After serving 42 years in an Arizona prison for a crime he didn't commit, a 58-year-old man was finally released this April. When Louis Taylor was just 16, he ventured out of his comfort zone to try a happy hour advertised by an upscale Tucson hotel, a typical foray for an adventurous teenage boy. Unfortunately, that night a fire broke out that ultimately claimed 29 lives. In that moment, Taylor stopped being typical and became extraordinary. He did not run from the danger as most people would. Instead he took responsibility. He was spotted during the crisis busily helping people escape the flames, escorting guests to safety and assisting people on stretchers.
Ordinarily, he would have been hailed a teenage hero for demonstrating a civic duty only expected of grown men. Yet eyewitness accounts of his beyond-the-call-of-duty service were not credited as outstanding demonstrations of good character. To police and even some bystanders his very presence made him automatically suspect. More than the possibility that he could have saved someone's life, people were consumed by their sense that he "did not belong in a fancy Tucson hotel."
The forensic evidence suggested faulty electrical wiring or some building defect as the likely cause, not arson, but scientific facts could not derail a hard-wired determination that because Taylor was Black, he had to be at fault. His youth, his innocence, and even his dramatic work to save and comfort the victims were imperceptible and irrelevant.
Outraged citizens wanted the death penalty. A profiler was brought in who swore under oath that the likely perpetrator was "a black teenager." Taylor was convicted by an all-white jury and sentenced to multiple life sentences, ensuring he would die in prison. Fortunately, the Arizona Justice Project recently took up the case. New research from the National Academy of Science proved there was no evidence of arson in the fire. Wrongly convicted, Taylor was finally released-42 years later.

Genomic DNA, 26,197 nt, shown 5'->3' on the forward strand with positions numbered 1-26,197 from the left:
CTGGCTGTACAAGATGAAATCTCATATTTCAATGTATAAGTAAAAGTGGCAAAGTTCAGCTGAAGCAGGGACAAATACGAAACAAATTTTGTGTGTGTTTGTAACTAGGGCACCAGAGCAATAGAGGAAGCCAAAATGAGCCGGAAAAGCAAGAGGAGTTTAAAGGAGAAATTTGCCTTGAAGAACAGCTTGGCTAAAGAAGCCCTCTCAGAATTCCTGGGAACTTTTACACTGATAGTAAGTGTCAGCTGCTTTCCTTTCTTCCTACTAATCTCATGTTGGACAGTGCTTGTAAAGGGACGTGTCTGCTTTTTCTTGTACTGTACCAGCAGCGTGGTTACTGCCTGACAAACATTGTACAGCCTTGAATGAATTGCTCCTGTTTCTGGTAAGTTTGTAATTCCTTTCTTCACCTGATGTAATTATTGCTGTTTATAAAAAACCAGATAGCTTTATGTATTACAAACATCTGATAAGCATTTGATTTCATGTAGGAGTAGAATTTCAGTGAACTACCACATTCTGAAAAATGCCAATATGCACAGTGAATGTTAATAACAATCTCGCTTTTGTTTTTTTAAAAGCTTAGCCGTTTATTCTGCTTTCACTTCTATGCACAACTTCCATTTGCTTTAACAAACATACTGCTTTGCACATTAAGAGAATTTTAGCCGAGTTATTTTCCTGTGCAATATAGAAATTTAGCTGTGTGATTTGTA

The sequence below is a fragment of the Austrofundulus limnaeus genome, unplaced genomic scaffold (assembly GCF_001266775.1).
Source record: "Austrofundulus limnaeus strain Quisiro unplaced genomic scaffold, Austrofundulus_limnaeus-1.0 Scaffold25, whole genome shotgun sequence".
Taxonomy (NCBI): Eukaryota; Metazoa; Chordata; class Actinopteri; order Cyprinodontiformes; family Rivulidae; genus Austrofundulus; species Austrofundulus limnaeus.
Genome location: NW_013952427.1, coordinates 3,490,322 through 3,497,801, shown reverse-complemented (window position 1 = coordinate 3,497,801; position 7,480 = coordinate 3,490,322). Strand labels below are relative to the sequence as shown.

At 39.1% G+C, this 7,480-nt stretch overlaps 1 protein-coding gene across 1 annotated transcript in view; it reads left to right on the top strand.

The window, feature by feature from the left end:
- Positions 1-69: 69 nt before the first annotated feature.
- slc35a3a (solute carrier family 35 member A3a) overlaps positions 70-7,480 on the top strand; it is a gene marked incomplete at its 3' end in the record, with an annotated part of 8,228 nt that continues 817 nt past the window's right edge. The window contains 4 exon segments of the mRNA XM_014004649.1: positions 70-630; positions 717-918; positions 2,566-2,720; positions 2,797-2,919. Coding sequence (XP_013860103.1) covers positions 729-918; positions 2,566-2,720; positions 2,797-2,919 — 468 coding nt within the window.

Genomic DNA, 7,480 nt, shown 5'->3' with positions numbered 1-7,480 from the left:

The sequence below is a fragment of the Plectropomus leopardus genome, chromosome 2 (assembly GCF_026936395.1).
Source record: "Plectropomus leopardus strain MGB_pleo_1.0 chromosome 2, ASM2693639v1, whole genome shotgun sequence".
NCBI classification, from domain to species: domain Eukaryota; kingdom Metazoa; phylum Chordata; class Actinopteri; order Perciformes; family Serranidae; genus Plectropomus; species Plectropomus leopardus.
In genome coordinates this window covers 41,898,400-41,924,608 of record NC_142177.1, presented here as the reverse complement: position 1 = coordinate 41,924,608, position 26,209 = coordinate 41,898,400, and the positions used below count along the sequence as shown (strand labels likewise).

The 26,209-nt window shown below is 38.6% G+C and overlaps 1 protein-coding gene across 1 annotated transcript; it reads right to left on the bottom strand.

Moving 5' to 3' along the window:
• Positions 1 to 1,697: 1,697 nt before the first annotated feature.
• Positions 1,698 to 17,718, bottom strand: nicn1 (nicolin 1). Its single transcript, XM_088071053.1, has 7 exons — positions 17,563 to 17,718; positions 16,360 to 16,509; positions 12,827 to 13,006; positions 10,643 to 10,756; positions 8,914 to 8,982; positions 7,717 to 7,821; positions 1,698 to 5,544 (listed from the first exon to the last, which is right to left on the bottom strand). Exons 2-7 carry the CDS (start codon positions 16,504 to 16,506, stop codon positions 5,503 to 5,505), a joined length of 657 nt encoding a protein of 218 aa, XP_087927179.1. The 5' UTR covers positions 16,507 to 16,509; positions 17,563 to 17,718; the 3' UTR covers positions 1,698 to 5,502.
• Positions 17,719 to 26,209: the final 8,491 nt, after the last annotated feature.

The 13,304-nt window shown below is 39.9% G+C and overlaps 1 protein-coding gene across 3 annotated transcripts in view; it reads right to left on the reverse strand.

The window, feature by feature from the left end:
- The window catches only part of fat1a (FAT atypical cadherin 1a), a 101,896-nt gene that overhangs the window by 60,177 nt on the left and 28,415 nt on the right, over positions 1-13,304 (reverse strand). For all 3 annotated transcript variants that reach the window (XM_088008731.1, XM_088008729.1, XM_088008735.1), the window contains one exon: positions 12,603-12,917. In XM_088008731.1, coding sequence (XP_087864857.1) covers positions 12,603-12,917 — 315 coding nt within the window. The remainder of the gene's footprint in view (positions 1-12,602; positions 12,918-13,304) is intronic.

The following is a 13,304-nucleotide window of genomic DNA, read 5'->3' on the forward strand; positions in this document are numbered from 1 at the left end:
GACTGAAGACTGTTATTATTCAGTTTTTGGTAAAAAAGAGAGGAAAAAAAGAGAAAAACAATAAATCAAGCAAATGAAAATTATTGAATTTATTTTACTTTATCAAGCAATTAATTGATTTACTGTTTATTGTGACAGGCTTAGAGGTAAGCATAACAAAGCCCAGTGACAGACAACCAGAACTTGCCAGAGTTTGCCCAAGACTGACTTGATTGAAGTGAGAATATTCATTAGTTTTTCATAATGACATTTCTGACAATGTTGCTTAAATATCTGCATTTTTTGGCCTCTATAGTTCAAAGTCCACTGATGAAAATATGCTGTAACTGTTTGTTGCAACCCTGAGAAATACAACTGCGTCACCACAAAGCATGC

For nearly 50 years, starting in the 1920s, the population of U.S. prisons was around 200,000. Today we have the highest incarceration rate in the world with 2.3 million people in jails or prison. One out of three black boys born in 2001 is likely to serve time in jail or prison during his lifetime. Half of our incarcerated are imprisoned for non-violent drug crimes. While African American and Latino teens are less likely to abuse drugs and alcohol than whites, they are three to four times more likely to be arrested, convicted or sent to jail or prison for non-violent drug offenses.
The presumption of guilt follows too many poor and minority children to school, a place where children should be nurtured and supported, not criminalized and incarcerated. Yet the pipeline from school to jail is so insidious, many parents now fear schools as much as they fear the criminal justice system.
Children as young as five years old are being led out of classrooms in handcuffs for acting out or throwing temper tantrums. They have been arrested for throwing an eraser at a teacher, breaking a pencil, and having rap lyrics in a locker. Black children constitute 18 percent of the nation's public school population but 40 percent of the children who are suspended or expelled.
In Arizona, Alabama, Georgia and a growing number of states, legally sanctioned racial profiling has been resurrected leading Latinos particularly, and other U.S citizens of color, to fear harassment, suspicion and detention.
In New York City between 2002 to 2011, 90 percent of those who are stopped and frisked are Black or Latino. In 88 percent of those stops, people of color were found to be innocent of any wrongdoing.
Despite progress, in the last 50 years we have retreated from an honest conversation about racial and economic justice, and have opted instead for mass criminalization and incarceration leaving many poor and minority people marginalized and condemned. As Taylor's story reminds us, out of sight is hardly out of mind. It is an abysmal violation of human dignity.
Rep. John Lewis (D-Ga.), an icon of the civil rights movement, was awarded the Presidential Medal of Freedom in 2010. Bryan Stevenson is executive director and founder of the Equal Justice Initiative and a professor of law at New York University.
This article is the fifteenth of a 20-part series written in commemoration of the 50th Anniversary of the Lawyers' Committee for Civil Rights Under Law.
For more information, please visit www.lawyerscommittee.org
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